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Strategies to survive the next recession

1184 advice Category_Articles featured June Jewell Recession

If firms employ these operational and financial strategies, their chances of weathering a downturn, regardless of how bad it is, will increase.

Last week, June Jewell outlined five ways to insulate your firm from the worst elements of an economic downturn. This week, she provides another five things a firm can do to prepare for a slump, one that is sure to come at some point in the future.

  1. Improve business management processes. Many firms are still doing things the way that they have been done for years. Unless you are constantly improving how you manage your business, you are falling further behind and will experience waste. Inefficiency comes in many flavors including redundancy, non-integrated systems, spreadsheets, and inconsistency between offices and teams. A business management assessment is a great first step to understanding weaknesses in business operations and provide a clear path for improving.
  2. Operate as if the recession has already happened. Many firms wait until it is too late to make the needed changes to their spending, hiring, and investing practices. By operating as if work is hard to get you will position your business for more fiscal responsibility and lean operations. The only caveat to this advice is to ensure that you continue to invest in areas of the business that will give you leverage and improve project performance.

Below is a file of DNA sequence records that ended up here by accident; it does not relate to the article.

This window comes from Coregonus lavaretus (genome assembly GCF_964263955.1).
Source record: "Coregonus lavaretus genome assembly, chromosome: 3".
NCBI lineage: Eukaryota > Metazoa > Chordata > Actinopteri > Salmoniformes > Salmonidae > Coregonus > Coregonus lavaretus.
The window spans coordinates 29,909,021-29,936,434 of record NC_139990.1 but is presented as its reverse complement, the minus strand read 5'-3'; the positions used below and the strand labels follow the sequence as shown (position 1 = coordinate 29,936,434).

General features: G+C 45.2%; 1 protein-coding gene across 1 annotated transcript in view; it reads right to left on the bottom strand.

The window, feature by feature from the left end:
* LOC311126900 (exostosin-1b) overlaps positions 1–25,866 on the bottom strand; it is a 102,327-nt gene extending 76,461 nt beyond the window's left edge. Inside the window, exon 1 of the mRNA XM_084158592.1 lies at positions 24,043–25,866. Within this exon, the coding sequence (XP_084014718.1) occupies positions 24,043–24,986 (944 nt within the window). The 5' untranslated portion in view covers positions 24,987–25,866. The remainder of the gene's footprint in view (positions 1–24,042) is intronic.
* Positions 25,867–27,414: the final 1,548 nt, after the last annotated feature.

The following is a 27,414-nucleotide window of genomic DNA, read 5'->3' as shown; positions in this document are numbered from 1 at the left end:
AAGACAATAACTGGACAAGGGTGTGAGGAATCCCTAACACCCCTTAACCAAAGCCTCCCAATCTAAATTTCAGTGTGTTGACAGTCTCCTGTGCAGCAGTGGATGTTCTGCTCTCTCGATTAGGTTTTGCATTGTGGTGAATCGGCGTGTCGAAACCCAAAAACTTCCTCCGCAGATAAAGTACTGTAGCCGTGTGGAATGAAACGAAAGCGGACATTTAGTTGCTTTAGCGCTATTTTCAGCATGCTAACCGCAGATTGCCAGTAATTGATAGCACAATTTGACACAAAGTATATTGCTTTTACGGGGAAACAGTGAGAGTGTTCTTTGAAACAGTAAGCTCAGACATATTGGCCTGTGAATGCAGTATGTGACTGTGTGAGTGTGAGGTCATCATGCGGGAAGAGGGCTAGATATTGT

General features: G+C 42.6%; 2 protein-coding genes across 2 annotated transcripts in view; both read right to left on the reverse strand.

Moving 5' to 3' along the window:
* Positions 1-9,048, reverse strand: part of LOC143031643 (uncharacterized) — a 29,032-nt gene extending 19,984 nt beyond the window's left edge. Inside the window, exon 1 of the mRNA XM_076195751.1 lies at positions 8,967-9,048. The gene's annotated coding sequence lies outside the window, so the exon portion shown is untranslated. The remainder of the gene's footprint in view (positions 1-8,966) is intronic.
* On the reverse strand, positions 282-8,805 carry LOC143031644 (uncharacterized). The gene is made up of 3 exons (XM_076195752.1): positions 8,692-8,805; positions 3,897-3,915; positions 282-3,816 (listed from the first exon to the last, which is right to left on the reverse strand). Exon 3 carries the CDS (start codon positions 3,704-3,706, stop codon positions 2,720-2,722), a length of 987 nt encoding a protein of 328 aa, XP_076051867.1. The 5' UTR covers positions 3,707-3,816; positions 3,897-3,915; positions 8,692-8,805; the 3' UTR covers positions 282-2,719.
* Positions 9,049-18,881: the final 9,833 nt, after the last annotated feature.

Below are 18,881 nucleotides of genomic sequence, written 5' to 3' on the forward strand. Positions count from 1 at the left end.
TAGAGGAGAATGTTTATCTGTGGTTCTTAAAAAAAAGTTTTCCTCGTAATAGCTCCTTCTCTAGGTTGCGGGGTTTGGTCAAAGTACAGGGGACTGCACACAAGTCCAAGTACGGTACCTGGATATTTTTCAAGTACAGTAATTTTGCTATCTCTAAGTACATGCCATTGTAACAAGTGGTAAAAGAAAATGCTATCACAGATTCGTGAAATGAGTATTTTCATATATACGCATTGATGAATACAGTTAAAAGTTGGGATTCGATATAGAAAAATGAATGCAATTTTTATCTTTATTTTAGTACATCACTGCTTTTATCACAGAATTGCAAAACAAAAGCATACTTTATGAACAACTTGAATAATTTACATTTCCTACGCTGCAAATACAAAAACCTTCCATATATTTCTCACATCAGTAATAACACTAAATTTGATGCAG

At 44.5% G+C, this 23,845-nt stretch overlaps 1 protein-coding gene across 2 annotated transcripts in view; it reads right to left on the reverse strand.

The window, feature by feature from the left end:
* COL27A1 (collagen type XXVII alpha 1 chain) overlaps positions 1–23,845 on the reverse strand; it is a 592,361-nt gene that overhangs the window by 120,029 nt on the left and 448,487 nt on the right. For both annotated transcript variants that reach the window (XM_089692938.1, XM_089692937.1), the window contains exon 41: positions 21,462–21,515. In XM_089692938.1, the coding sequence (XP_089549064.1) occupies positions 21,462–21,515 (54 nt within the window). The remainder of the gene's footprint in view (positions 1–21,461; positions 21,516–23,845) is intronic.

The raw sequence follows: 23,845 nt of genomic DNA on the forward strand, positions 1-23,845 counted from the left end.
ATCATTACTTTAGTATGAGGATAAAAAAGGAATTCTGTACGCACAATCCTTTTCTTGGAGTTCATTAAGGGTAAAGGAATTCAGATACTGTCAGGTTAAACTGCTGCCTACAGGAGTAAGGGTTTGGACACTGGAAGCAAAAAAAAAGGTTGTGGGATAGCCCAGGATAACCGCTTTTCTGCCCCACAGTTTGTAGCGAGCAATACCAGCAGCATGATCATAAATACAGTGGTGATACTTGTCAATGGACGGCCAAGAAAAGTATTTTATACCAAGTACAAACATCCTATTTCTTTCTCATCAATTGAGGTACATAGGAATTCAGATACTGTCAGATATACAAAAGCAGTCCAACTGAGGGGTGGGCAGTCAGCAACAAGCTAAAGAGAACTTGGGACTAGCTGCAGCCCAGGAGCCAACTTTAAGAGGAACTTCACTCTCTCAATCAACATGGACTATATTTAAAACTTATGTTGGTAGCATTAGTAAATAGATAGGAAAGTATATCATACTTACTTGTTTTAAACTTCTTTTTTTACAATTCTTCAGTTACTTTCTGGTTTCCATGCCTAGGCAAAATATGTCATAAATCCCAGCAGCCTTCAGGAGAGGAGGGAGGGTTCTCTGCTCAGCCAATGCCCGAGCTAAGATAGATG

3. Focus on client relationships. Your existing clients are your source of future success yet not all clients are created equal. Make sure you are focusing on those clients that provide the most profit and growth potential for your company. Many firms do not intentionally focus on how to grow their business through existing client relationships. A client retention plan for your best clients is a strategic way to ensure your business will thrive during an economic downturn.
  4. Create financial rituals. One of the challenges that many A/E industry leaders struggle with is holding project managers and employees accountable for hitting goals and achieving financial results. When I explore further, I often see a lack of financial rituals, including regular meetings, to keep focus on metrics and financial progress. Your teams are very busy and often we fail to pay attention to key numbers until it is too late. A regular rhythm of meetings and reporting will create better habits and serve to change your culture to one that will benefit you greatly during a recession.
  5. Train staff to improve project performance. Many firms lose money on projects because of all the gaps identified above that lead to scope creep, inefficiencies, and lack of accountability. By training PMs and other technical staff about the importance of profitability and financial best practices, you can set your firm up for better financial success and eliminate costly budget overruns.

By increasing the operational and financial performance of your firm, you can make your firm more valuable, efficient, and better prepared for any economic climate. Whether the next recession is big or small, long or short, having a lean and operationally optimized business will go a long way toward long-term survival and growth.

June Jewell is president of AEC Business Solutions. Connect with her on LinkedIn and learn more about how to improve your firm’s financial performance at

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